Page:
You might also want to check out Christian Iconography: The Basics.
Here is a lovely Annunciation by Fra Angelico, from the Friary of San Marco in Florence:
This is one of a set of frescoes, one in each cell in the friary, depicting scenes from the life of Christ and the Blessed Virgin painted in the early 15th century. The cells are tiny little rooms, where a Dominican friar would retire for solitude and sleep. Fra Angelico’s frescoes were meant as aides to the friar’s meditations, so a Dominican is depicted as an observer in each image. It would be interesting to know how, over the years, the various friars were assigned to each cell, as some cells have cheery images like this Annunciation, while others depict scenes from Christ’s agony – was it random? Did the prior decide that Brother Matthew needed to spend some time praying over the Disposition of Christ’s Body, and so he was assigned that cell, while Brother John needed to lighten up, so he got the Nativity?
This Annunciation is in Cell 3. From an iconographic perspective, it is highly conventional, with one exception which we’ll get to in a moment. Mary is kneeling in a room – it is traditional to show her as having been interrupted by the angel while in prayer or study – she’s shown holding a small book in her right hand. She is, of course, portrayed in a submissive posture, saying with her body “behold the handmaid of the Lord. Be it done unto me according to thy word.” Yet the angel Gabriel is also shown in a deferential pose, with head bowed and arms crossed – he may be a messenger from God, but she is God’s Mother.
The cross-vaulted cell depicted in the image was dictated by the architecture of the actual cell in which the painting is located – it extends the physical space into the picture, with the curve at the top of the fresco defined by the physical ceiling line.
One slightly odd bit in the design is the blank space in the middle – the center of the picture is a blank wall. Usually, you’d expect to see the central person of the image in the center. Fra Angelico does this fairly often in his cell frescoes and elsewhere – it seems that, in cases where rank is not clear or where Christ is not depicted, the center is often left blank. Here, it also seems to serve the purpose of the fresco – less didactic, more realistic, so that the brother can better imagine himself there.
Here’s another Angelico Annunciation, from the wall at the top of the stairs in the same Friary:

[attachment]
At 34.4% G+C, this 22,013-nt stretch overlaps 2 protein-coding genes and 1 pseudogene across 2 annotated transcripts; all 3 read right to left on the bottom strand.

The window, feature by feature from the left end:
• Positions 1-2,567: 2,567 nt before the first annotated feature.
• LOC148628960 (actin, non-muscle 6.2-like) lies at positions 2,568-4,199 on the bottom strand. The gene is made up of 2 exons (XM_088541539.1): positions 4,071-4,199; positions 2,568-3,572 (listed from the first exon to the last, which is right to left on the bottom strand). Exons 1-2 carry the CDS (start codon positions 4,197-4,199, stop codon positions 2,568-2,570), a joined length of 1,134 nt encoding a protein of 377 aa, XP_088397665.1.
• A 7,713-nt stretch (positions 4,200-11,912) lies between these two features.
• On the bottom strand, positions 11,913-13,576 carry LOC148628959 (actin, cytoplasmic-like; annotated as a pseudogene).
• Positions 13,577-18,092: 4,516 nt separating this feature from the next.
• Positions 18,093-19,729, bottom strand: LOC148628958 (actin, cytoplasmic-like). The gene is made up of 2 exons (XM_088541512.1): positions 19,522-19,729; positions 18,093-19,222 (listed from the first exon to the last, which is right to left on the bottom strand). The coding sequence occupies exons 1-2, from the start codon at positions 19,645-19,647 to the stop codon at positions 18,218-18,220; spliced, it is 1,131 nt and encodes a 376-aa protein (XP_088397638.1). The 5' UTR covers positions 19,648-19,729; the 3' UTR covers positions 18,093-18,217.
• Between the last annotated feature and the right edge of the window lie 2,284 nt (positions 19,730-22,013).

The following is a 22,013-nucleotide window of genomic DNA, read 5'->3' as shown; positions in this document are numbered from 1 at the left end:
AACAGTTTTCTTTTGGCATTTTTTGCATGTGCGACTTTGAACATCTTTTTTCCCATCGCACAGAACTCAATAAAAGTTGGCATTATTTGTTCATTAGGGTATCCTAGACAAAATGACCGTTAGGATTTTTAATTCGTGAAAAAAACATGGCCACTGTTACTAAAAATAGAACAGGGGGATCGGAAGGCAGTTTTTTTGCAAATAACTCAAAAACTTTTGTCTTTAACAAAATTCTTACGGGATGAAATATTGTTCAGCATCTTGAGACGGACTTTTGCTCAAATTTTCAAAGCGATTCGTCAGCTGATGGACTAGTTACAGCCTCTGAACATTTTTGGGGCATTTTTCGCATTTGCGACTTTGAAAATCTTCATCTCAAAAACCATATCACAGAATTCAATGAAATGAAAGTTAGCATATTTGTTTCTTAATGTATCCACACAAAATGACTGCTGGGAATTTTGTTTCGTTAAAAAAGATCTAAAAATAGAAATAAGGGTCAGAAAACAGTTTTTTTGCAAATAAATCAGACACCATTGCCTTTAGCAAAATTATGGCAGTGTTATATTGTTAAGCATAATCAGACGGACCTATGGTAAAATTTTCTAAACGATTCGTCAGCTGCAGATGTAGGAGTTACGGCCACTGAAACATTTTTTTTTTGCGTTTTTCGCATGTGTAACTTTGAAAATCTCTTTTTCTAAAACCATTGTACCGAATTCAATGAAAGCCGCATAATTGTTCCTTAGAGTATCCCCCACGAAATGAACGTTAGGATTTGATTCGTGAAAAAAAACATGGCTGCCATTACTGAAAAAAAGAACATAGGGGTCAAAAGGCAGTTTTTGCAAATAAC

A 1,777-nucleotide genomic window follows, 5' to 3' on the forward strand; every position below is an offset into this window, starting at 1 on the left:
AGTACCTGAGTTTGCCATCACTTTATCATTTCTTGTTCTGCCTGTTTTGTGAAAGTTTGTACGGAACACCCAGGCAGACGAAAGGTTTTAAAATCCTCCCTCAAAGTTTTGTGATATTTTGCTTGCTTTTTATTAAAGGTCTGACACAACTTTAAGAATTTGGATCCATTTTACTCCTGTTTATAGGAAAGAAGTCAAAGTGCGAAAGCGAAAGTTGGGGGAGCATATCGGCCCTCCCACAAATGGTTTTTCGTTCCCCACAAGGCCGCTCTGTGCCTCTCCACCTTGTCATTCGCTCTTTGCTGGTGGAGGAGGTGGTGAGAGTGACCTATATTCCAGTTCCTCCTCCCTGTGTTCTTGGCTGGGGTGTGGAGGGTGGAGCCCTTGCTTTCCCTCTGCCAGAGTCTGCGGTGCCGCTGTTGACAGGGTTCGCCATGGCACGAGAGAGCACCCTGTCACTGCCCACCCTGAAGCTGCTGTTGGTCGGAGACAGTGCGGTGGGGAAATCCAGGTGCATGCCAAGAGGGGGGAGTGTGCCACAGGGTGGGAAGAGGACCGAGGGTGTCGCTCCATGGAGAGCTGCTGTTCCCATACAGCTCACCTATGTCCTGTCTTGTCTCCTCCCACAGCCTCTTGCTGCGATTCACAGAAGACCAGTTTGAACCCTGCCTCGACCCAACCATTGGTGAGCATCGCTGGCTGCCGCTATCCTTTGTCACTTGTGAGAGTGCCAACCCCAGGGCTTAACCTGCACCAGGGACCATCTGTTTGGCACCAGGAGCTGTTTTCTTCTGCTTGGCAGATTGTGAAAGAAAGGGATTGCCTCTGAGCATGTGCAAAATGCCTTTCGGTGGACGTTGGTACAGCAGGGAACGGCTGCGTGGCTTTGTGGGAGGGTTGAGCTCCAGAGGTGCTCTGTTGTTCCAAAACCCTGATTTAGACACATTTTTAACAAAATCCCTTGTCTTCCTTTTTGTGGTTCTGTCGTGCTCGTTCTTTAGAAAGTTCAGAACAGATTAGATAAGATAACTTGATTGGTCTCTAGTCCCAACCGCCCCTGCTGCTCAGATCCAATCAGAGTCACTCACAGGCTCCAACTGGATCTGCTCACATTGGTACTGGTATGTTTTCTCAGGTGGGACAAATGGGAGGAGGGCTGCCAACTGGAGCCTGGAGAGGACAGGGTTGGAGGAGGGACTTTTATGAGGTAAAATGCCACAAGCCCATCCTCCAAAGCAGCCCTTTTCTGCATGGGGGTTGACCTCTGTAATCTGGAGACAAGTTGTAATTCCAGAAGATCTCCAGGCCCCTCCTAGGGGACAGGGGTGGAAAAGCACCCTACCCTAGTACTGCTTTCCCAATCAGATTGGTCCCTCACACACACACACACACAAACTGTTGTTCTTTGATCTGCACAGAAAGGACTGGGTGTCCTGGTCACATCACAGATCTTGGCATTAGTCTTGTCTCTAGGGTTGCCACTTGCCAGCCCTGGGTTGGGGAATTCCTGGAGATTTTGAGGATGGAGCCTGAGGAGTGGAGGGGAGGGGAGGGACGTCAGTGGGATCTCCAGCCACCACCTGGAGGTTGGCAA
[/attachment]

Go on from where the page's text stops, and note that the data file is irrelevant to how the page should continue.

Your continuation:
Here, Fra Angelico is not constrained by the architecture of the cell – but he still makes the odd choice of putting a pillar in the center of the image. You’d think he’d have just move the camera in, as it were, move the figures back a corresponding amount, and avoid the whole ‘what’s holding that loggia up, anyway?’ issue entirely. I can’t remember how this looks in person, I don’t remember it as having struck me as looking as odd as it does here. Fra Angelico was nothing if not careful, and definitely executed his works with a physical place in mind, so, perhaps the columns work better at the top of that actual staircase.
The iconography here is very similar to the Cell 3 Annunciation, but with several subtle differences. First off, the scene in this Annunciation takes place out doors, sheltered in a loggia. While this sort of structure might strike us as odd, consider that, in the century right before these frescoes, Florence built itself this:
Mary is seated in this image, not kneeling, and she does not hold her book. In the center background, there’s a doorway leading to the interior of the building. Mary has come out, like any good Tuscan, to enjoy a pretty day. Otherwise her and the angel Gabriel’s posture and attitude are very similar to the Cell 3.
The main difference is Mary’s clothing. In this second Annunciation, she is wearing one of the two common iconographical options for the Mother of God – a white dress with gold trim under a midnight blue cloak. (The other option: a red gown under a midnight blue cloak.) White is for purity, gold for royalty, while the night sky contains and hides the earth and all that is within it – Mary’s humility and humanity cover and protect that which makes her royal and pure – the God made flesh. Traditionally, red was a masculine, powerful, and obvious color, while blue, especially midnight blue, was feminine, protecting and subtle.The meaning behind this beautiful image would have been crystal clear to 15th century Italians, and, indeed, to Christians everywhere up until modern times.
In cell 3, however, Mary wears a simple reddish-gold gown, which is far less common in traditional images. There are three reasons: first, in general, the cell frescoes used simpler (and cheaper!) colors, which eliminates gold leaf, for starters; second, Mary is in doors, and so wouldn’t be wearing a cloak; and third, the Dominican friar lurking in the background left is supposed to be inviting the living, breathing Dominican friar kneeling before this image into the scene – he is to see Mary for what she truly is – the Mother of God. Her true self is not shielded from the faithful in humble prayer.